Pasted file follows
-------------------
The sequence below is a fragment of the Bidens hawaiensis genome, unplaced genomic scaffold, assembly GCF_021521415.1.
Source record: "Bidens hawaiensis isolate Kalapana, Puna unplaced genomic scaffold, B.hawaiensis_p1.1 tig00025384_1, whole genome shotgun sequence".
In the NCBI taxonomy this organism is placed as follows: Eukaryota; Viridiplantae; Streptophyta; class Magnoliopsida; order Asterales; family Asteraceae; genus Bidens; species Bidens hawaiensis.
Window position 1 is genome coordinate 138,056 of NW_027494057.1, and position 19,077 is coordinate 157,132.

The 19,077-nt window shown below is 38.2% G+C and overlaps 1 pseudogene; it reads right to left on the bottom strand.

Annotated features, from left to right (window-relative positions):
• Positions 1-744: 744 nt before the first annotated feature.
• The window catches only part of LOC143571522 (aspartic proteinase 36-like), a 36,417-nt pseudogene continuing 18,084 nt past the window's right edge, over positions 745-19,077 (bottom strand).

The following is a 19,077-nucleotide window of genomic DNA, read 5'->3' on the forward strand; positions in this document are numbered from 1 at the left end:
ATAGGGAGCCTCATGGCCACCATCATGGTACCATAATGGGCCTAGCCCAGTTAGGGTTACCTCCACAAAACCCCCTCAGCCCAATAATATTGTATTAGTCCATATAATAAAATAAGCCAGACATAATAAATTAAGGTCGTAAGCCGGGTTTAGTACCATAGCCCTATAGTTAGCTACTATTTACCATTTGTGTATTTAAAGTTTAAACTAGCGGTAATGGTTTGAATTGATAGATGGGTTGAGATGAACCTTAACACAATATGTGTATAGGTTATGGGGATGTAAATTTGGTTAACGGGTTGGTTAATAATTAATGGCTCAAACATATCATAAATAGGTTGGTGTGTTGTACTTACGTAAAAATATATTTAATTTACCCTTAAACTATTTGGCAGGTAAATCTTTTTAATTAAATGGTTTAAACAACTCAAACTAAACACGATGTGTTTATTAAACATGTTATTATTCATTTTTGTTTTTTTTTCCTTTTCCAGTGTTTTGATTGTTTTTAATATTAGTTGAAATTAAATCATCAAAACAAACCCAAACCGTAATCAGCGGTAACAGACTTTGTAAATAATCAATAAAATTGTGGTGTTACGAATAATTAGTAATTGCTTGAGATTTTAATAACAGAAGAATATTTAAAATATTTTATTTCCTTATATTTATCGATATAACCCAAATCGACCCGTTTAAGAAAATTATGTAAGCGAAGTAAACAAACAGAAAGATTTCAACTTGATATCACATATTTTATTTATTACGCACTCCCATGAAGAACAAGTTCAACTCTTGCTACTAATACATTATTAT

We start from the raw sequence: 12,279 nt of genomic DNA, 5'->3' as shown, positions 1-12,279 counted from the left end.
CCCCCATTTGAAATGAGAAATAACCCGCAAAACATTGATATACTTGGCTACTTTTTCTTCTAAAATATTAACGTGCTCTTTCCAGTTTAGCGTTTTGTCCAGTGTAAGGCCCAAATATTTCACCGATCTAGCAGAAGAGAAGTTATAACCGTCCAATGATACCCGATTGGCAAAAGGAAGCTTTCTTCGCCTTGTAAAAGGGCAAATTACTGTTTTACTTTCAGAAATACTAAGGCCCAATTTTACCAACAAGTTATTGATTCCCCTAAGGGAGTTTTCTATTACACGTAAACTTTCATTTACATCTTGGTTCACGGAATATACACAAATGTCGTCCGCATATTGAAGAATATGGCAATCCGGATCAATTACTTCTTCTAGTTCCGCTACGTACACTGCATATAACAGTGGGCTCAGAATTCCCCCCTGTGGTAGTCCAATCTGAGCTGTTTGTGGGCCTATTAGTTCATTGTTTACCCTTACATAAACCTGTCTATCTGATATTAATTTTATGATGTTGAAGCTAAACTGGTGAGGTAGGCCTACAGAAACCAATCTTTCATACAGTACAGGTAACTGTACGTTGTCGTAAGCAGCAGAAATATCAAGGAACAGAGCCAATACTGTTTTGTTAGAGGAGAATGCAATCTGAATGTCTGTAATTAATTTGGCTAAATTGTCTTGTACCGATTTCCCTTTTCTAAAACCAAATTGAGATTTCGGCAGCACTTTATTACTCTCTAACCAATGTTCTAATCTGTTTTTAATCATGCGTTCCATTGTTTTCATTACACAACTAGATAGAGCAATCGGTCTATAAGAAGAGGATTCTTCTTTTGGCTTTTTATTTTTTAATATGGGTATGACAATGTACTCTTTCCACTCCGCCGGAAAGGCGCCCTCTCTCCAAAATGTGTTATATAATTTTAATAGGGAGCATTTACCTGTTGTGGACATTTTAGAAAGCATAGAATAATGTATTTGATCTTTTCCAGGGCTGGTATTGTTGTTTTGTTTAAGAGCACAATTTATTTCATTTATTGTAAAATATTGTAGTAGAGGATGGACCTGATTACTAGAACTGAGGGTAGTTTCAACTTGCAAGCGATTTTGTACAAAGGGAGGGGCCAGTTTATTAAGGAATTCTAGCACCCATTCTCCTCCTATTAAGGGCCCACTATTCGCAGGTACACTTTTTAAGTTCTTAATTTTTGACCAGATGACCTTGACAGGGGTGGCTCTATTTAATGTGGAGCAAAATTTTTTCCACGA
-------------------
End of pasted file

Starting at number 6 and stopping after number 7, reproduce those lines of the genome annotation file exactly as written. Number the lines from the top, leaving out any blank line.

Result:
Annotated features, from left to right (window-relative positions):
• Positions 1-744: 744 nt before the first annotated feature.